Office for National Statistics reveals high number of workers are not located in the workplace.
Alternative ways of working, other than attending the office during the traditional working hours of Monday to Friday, 9am-5pm, have been increasing significantly since the use of technology has allowed almost seamless real-time working from alternative locations.
Ten years ago, the Office for National Statistics' (ONS) review of employment data found that 884,000 people were working from home. In 2019, this figure has increased to more than 1.54 million people. This rise has been contributed to by an increasing number of self-employed and flexible workers, with many employees using their statutory right to request flexible working after 26 weeks’ service to change their work location to their own home.
Many organisations are recognising the benefits of home working, whether this is on a full-time basis or for specified times within the working week, and the positive impact this has on employees’ work-life balance. With employees being given greater freedom to structure their time in and outside of the office, they can ensure their personal commitments or interests are given a similar priority to their work commitments. With certain organisations offering the freedom to work flexibly from day one of employment, this becomes a factor which attracts and retains employees. Additionally, factors such as avoiding commuting time and reducing travel costs can also have a positive effect on employee wellbeing.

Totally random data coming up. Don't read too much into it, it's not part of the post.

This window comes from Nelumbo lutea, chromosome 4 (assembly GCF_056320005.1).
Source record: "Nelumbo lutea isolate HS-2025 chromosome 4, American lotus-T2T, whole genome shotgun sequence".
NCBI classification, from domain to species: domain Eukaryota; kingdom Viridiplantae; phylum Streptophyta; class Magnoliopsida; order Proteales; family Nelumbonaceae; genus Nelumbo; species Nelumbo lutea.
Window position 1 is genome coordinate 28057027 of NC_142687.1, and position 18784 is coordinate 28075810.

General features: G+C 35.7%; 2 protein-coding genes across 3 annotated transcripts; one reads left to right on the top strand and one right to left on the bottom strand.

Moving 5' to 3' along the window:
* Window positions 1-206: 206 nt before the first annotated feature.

There are even certain organisations in the UK who are moving away from having a central office; instead, all members of staff work remotely and use instant and video messaging services to enable workers in different locations to communicate. It is recognised that face-to-face communication can be necessary, and catch ups are an important part of forming good collaboration and team work. Therefore, one such organisation, Automattic which has 90 remote staff, pays the travel costs for employees to meet up periodically.
Alongside the benefits of home working, organisations do need to recognise the potential downfalls and seek to manage these. One such negative implication is increased feelings of isolation and segregation felt by those working away from the organisation or their team. Managers also need to ensure their home workers are clear on their responsibilities and work objectives as they will work more independently than those who are located in the workplace, and flexible workers will require timely management if they are failing to perform at the required standard to prevent poor performance spiralling into a greater issue.